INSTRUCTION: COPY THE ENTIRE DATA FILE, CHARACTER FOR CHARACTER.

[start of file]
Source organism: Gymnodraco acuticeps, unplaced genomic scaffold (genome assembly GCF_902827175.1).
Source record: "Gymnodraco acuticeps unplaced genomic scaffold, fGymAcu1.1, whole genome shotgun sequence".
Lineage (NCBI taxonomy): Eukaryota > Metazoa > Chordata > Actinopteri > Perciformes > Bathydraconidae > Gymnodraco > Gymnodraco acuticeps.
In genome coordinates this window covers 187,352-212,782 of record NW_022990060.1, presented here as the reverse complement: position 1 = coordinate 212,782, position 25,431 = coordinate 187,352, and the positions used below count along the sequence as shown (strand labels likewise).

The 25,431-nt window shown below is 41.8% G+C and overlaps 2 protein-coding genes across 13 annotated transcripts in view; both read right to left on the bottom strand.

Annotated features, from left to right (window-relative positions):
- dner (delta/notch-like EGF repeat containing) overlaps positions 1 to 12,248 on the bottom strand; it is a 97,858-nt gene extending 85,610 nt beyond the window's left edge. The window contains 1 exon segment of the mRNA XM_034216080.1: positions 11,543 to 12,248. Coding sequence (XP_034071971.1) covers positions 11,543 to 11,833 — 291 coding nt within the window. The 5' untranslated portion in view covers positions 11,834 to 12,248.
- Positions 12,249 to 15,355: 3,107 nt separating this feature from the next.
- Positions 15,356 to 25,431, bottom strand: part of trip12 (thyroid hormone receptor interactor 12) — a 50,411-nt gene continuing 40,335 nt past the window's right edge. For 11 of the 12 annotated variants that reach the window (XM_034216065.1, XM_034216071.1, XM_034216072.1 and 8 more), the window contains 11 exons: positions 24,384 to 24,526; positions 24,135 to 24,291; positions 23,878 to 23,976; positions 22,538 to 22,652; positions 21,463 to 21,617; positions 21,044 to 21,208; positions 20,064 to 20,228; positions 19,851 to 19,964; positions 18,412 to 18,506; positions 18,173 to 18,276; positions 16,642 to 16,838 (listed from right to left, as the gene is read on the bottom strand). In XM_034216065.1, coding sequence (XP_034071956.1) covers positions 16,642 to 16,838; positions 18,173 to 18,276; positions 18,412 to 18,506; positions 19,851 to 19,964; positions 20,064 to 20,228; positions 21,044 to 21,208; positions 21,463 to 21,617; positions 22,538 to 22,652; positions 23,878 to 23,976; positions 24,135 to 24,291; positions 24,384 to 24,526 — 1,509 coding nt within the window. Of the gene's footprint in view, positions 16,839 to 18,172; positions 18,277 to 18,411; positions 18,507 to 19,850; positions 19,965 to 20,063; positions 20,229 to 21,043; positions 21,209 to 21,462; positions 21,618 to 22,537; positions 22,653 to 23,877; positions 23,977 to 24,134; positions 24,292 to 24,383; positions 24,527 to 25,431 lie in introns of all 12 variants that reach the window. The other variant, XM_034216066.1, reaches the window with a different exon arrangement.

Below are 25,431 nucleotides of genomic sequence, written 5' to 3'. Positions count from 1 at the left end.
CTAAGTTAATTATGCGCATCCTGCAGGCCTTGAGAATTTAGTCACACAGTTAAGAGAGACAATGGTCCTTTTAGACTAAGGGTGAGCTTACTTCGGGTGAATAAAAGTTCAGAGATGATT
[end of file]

Source organism: Gymnodraco acuticeps, unplaced genomic scaffold (genome assembly GCF_902827175.1).
Source record: "Gymnodraco acuticeps unplaced genomic scaffold, fGymAcu1.1, whole genome shotgun sequence".
Lineage (NCBI taxonomy): Eukaryota > Metazoa > Chordata > Actinopteri > Perciformes > Bathydraconidae > Gymnodraco > Gymnodraco acuticeps.
In genome coordinates this window covers 187,352-212,782 of record NW_022990060.1, presented here as the reverse complement: position 1 = coordinate 212,782, position 25,431 = coordinate 187,352, and the positions used below count along the sequence as shown (strand labels likewise).

The 25,431-nt window shown below is 41.8% G+C and overlaps 2 protein-coding genes across 13 annotated transcripts in view; both read right to left on the bottom strand.

Annotated features, from left to right (window-relative positions):
- dner (delta/notch-like EGF repeat containing) overlaps positions 1 to 12,248 on the bottom strand; it is a 97,858-nt gene extending 85,610 nt beyond the window's left edge. The window contains 1 exon segment of the mRNA XM_034216080.1: positions 11,543 to 12,248. Coding sequence (XP_034071971.1) covers positions 11,543 to 11,833 — 291 coding nt within the window. The 5' untranslated portion in view covers positions 11,834 to 12,248.
- Positions 12,249 to 15,355: 3,107 nt separating this feature from the next.
- Positions 15,356 to 25,431, bottom strand: part of trip12 (thyroid hormone receptor interactor 12) — a 50,411-nt gene continuing 40,335 nt past the window's right edge. For 11 of the 12 annotated variants that reach the window (XM_034216065.1, XM_034216071.1, XM_034216072.1 and 8 more), the window contains 11 exons: positions 24,384 to 24,526; positions 24,135 to 24,291; positions 23,878 to 23,976; positions 22,538 to 22,652; positions 21,463 to 21,617; positions 21,044 to 21,208; positions 20,064 to 20,228; positions 19,851 to 19,964; positions 18,412 to 18,506; positions 18,173 to 18,276; positions 16,642 to 16,838 (listed from right to left, as the gene is read on the bottom strand). In XM_034216065.1, coding sequence (XP_034071956.1) covers positions 16,642 to 16,838; positions 18,173 to 18,276; positions 18,412 to 18,506; positions 19,851 to 19,964; positions 20,064 to 20,228; positions 21,044 to 21,208; positions 21,463 to 21,617; positions 22,538 to 22,652; positions 23,878 to 23,976; positions 24,135 to 24,291; positions 24,384 to 24,526 — 1,509 coding nt within the window. Of the gene's footprint in view, positions 16,839 to 18,172; positions 18,277 to 18,411; positions 18,507 to 19,850; positions 19,965 to 20,063; positions 20,229 to 21,043; positions 21,209 to 21,462; positions 21,618 to 22,537; positions 22,653 to 23,877; positions 23,977 to 24,134; positions 24,292 to 24,383; positions 24,527 to 25,431 lie in introns of all 12 variants that reach the window. The other variant, XM_034216066.1, reaches the window with a different exon arrangement.

Below are 25,431 nucleotides of genomic sequence, written 5' to 3'. Positions count from 1 at the left end.
CTAAGTTAATTATGCGCATCCTGCAGGCCTTGAGAATTTAGTCACACAGTTAAGAGAGACAATGGTCCTTTTAGACTAAGGGTGAGCTTACTTCGGGTGAATAAAAGTTCAGAGATGATT